A spokesperson for Manchester Airport has confirmed what passengers had believed for many years: their baggage handlers are actually targeted on breakages.

If you’ve ever seen how suitcases and other forms of luggage are loaded and unloaded from planes at Manchester Airport, this will come as no surprise to you. Even when they’re taken on and off the conveyor belts by baggage handlers, they’re given a little extra oomph so they crack, tear or shatter whatever is inside.

Finally it has been confirmed that this is part of Manchester Airport’s strategy.


Baggage handlers for Manchester Airport aren’t just targeted on breakages, they can even be dismissed if they fail to hit those targets.

Dimitri Cavaré, a French national, was fired in August for failing to break a single piece of luggage during the month of July.

The basic targets baggage handlers are set include breaking at least one in ten pieces of luggage they touch. Experienced baggage handlers can break as many as one in five, with the top earners managing to smash one in three.

James Sandford, from Chester, is the leading destroyer of baggage at Manchester airport. He has one in two stats, meaning he can destroy every other piece of luggage he handles. James is so good at destroying passengers’ luggage that he even teaches evening classes to other baggage handlers on how to throw cases for maximum destruction. He covers technique such as ‘the bounce’, ‘spin and twist’ and how to identify weak spots on cases – even the hard cases, which James believes have a secret vulnerability he refused to share with the Bugle.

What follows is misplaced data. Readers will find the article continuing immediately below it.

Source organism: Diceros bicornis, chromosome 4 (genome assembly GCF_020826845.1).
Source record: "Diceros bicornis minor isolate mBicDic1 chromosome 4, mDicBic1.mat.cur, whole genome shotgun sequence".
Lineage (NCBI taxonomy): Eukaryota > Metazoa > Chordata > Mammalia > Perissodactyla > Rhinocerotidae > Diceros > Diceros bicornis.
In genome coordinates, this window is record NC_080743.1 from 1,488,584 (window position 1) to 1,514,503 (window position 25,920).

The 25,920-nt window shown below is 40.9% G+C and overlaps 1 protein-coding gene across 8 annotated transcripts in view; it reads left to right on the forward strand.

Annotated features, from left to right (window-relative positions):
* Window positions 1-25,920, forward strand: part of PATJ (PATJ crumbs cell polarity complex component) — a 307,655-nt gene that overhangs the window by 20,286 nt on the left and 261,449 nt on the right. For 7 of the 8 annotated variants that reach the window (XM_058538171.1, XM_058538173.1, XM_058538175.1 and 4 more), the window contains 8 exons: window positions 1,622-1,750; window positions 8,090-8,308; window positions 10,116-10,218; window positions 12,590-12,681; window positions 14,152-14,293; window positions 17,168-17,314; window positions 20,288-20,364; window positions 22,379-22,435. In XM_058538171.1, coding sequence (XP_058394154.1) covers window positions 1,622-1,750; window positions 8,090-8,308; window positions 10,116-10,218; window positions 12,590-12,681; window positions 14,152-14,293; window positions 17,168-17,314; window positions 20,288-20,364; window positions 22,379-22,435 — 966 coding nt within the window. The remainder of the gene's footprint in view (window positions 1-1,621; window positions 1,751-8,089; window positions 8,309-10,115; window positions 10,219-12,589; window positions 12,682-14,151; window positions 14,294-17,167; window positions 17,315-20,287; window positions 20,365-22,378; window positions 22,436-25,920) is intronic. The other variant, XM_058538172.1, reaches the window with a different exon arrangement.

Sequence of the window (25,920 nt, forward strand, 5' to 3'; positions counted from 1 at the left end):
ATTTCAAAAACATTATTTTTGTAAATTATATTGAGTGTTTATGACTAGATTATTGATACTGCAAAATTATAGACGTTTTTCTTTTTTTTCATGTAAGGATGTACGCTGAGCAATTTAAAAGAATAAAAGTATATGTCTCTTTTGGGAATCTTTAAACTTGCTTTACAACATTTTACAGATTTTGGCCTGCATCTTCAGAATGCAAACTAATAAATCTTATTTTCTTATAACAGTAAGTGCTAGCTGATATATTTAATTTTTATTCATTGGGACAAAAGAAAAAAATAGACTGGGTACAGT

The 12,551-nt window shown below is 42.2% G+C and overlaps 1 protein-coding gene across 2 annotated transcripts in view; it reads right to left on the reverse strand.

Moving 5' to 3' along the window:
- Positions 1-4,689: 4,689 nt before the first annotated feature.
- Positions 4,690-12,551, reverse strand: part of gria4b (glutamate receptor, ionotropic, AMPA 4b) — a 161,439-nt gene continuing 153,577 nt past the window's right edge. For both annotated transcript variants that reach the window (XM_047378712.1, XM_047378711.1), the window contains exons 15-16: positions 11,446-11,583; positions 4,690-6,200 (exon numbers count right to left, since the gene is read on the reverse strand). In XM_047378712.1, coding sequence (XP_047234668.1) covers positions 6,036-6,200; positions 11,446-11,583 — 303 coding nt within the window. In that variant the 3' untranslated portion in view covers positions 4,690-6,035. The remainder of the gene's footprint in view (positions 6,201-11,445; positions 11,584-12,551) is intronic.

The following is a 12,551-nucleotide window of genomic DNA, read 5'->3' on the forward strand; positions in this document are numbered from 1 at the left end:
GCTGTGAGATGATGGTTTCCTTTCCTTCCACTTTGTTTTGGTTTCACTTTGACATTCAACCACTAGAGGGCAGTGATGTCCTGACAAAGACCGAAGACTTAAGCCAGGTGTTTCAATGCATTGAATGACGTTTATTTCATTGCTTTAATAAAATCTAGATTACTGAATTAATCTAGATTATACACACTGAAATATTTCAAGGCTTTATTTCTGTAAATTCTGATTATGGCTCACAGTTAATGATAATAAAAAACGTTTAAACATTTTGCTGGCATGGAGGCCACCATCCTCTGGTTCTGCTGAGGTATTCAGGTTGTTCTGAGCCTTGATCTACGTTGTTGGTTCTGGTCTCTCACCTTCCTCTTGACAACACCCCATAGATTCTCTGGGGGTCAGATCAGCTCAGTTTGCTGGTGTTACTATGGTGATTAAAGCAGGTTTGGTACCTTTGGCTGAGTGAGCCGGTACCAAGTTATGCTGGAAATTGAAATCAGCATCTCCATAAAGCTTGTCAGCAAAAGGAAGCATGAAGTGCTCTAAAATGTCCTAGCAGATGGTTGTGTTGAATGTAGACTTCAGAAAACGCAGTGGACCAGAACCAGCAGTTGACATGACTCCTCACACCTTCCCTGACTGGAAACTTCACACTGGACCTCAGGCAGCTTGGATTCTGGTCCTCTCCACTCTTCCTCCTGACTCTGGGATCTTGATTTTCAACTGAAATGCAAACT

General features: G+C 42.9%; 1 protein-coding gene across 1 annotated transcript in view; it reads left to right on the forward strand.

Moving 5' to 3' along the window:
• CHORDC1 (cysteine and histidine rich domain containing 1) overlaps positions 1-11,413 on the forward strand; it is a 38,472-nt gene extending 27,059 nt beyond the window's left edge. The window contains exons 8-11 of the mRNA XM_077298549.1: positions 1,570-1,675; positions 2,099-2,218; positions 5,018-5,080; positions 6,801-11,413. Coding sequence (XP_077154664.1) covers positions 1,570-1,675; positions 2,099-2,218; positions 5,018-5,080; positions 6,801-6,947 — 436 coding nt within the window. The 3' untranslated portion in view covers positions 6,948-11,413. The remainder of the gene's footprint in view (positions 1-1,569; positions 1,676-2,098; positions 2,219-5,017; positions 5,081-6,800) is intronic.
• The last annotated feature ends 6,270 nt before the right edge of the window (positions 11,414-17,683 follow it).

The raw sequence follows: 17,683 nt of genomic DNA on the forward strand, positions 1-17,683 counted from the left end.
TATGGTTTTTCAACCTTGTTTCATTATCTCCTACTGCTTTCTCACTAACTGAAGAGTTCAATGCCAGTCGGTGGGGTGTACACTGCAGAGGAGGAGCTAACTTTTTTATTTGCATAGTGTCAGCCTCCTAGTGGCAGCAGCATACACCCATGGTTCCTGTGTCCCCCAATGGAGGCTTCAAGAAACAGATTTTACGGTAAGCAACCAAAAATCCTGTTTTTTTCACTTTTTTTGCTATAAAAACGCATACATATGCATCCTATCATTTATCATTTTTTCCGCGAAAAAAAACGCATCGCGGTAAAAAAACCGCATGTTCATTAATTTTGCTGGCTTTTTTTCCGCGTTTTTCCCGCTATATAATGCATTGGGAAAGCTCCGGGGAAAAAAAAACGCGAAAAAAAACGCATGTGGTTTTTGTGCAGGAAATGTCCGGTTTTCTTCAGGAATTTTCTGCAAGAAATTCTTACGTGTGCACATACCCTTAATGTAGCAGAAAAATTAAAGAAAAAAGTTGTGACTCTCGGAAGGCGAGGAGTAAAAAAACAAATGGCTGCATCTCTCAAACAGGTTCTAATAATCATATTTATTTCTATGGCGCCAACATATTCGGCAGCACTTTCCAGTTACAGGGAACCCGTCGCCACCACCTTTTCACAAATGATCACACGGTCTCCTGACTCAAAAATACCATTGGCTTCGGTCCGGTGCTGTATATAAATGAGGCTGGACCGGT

Peter Cornish, another of Manchester Airport’s baggage handlers, commented:

James is a monster. He’s the best. He knows just how to throw a suitcase to cause damage.

Peter continued:

At first we thought he was a machine, then we realised where he’d learned his talent. He was a courier for YODEL for three years. That’s unfair. We can never reach his heights, or the heights he manages to reach with people’s luggage when he throws them.

We asked Manchester Airport for a comment on the story but they refused to answer.

Other ways baggage handlers at Manchester Airport are graded include the comments they receive on Twitter. The more complaints they receive from people who have had their cases damaged, the bigger their bonuses.

Such great feedback from Twitter includes Teigan’s comment:

While Sarah offered the following glowing review of the baggage handlers abilities:

What do the Bugle’s readers think about the revelations? Have you travelled from Manchester Airport recently? Was your luggage damaged by one of the handlers? Let us know in the comments below.


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